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WINTER OLYMPICS : Other Sports : Soviets Leave Rest Behind in Cross-Country Skiing

February 22, 1988| From Times Wire Services

So powerful is the Soviet Union's cross-country ski team that opponents at the Winter Olympics knows they are competing for second place at the Calgary Stampede Corral.

The Soviet women's team continued to dominate Nordic events by winning the 20-kilometer relay, giving the Soviet Union its fourth Olympic cross-country record at Canmore, Canada.

The victory gave the Soviets 9 of 13 possible medals after the first week of cross-country competition.

"We knew the Russians were the favorites," said Marianne Dahlmo, who anchored the Norwegian team to second place. "There was no chance for us."

The Soviet team of Nina Gavriliuk, Tamara Tikhonova, Svetlana Nagueikina and first-time Olympian Anfissa Reztsova finished in 59:51.1, defeating Norway by 1:41.9 and Finland by 2:02.7.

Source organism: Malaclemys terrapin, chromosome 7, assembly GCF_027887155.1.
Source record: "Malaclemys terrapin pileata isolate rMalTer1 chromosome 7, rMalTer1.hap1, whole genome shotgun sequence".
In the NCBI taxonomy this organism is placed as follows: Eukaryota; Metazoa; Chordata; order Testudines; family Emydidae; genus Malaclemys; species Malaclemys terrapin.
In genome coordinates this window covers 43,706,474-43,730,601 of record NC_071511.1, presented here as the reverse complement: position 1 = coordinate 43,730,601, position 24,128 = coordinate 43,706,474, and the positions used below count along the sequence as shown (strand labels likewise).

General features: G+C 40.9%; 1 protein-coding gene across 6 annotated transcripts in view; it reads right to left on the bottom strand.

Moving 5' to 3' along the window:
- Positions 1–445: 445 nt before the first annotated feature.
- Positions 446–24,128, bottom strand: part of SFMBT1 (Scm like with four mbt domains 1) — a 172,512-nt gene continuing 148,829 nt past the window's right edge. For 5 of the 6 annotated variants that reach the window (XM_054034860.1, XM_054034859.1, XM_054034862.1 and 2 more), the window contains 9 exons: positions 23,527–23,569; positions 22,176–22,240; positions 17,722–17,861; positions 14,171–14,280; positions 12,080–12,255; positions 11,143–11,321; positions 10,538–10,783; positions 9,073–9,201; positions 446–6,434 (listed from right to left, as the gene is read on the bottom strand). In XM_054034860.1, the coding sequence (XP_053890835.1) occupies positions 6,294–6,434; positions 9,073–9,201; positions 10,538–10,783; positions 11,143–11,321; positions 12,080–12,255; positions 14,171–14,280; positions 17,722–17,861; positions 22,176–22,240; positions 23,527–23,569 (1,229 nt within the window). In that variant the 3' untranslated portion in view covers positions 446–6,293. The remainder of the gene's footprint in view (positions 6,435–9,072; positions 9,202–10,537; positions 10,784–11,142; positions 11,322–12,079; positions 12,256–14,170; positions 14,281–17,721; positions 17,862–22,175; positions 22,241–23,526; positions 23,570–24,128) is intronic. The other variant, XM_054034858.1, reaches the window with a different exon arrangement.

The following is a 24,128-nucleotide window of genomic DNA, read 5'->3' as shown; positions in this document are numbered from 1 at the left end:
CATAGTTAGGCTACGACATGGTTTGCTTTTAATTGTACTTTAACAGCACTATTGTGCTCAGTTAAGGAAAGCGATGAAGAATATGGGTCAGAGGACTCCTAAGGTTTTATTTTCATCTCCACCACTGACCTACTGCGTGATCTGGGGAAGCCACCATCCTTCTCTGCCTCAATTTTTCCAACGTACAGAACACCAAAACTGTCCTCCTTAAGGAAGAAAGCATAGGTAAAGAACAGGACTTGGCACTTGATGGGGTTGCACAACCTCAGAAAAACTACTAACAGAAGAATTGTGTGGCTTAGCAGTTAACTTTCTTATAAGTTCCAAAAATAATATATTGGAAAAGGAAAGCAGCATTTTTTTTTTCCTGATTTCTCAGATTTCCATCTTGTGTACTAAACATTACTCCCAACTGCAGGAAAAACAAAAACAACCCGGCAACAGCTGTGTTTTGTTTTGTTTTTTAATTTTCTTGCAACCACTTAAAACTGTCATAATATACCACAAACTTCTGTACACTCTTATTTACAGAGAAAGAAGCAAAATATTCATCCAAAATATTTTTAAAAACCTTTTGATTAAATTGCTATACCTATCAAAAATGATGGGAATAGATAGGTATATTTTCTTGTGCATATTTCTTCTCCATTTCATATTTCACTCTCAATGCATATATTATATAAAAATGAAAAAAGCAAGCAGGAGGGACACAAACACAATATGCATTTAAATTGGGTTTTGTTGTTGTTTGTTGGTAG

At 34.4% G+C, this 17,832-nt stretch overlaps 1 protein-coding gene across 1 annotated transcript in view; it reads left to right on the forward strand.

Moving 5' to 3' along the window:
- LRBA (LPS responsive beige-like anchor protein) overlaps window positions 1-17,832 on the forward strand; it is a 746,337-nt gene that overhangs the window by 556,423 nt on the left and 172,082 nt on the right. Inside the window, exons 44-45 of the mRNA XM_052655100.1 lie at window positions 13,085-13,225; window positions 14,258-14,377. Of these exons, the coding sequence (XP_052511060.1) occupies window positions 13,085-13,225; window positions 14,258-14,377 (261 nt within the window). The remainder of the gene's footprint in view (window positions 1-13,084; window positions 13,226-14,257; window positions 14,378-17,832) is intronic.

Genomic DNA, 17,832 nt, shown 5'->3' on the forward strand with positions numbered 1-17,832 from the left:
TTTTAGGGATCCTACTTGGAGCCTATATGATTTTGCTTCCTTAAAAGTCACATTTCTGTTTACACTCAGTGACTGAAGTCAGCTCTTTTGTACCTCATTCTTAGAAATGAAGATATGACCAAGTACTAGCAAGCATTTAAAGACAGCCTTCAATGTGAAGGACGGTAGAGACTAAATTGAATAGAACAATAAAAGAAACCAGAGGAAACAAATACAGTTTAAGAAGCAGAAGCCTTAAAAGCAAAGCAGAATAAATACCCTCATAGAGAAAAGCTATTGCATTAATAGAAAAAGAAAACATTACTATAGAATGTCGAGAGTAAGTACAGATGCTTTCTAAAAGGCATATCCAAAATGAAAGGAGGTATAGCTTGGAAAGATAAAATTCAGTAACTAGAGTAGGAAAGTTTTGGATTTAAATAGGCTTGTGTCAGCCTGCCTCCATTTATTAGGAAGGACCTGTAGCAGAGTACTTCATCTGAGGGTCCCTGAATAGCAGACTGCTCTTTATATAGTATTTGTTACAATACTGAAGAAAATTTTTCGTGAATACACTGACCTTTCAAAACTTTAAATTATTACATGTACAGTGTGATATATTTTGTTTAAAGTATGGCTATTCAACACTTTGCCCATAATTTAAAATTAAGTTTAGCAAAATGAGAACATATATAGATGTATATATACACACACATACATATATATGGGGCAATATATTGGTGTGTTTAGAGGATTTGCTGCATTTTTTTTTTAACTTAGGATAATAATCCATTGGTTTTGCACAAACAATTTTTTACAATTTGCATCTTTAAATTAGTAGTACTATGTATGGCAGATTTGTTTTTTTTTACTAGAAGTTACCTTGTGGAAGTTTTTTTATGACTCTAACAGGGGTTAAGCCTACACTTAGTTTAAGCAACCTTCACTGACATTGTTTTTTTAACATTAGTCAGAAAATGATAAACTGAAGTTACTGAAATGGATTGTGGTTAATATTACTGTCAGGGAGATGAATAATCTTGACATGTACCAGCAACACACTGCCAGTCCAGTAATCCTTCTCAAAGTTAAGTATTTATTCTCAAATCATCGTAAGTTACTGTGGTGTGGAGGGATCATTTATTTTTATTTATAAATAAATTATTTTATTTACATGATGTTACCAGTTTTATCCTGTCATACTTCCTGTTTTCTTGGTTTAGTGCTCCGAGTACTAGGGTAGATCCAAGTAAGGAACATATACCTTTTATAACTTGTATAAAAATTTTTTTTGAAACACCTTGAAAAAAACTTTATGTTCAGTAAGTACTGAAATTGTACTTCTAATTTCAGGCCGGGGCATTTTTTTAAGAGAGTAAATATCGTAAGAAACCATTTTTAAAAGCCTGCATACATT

The USSR broke the Olympic record, set in 1980 by East Germany, by more than 2:20.

Finland's Marjo Matikainen won her third medal in as many races. She won the 5-kilometer event and was third in the 10-kilometer race.

The U.S. team of Dorcas Denhartog, Leslie Thompson, Nancy Fiddler and Leslie Krichko placed eighth in the 12-team race, completing the course in 1:04:08.8.

Three-time world champions Natalia Bestemianova and Andre Bukin of the Soviet Union, competing in their third Olympics, won the opening round of compulsory dances, as expected, in the ice dancing.

Two-time U.S. champions Suzanne Semanick and Scott Gregory got a little too close dancing the Viennese Waltz. Semanick's blade struck Gregory's, and she fell, suffering a slight knick in her leg.

The mishap dropped the couple, fifth at the 1987 world championships, to sixth in the compulsories, which account for 30% of the final score.

"It had nothing to do with the ice," Semanick said. "It was a freak thing. It just happened. We're very relieved it wasn't worse. At least we're still in striking distance."

Marina Klimova and Sergei Ponomarenko of the Soviet Union, 1984 Olympic bronze medalists and three-time world silver medalists, were second, ahead of two-time world bronze medalists Tracy Wilson and Robert McCall of Canada.

Susan Wynne and Joseph Druar of the United States, skating in their second global competition, finished 12th.

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